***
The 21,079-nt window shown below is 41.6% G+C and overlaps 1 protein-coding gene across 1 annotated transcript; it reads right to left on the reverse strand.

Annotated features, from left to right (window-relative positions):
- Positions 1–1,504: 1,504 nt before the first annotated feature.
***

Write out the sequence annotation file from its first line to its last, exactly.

The 21,079-nt window shown below is 41.6% G+C and overlaps 1 protein-coding gene across 1 annotated transcript; it reads right to left on the reverse strand.

Annotated features, from left to right (window-relative positions):
- Positions 1–1,504: 1,504 nt before the first annotated feature.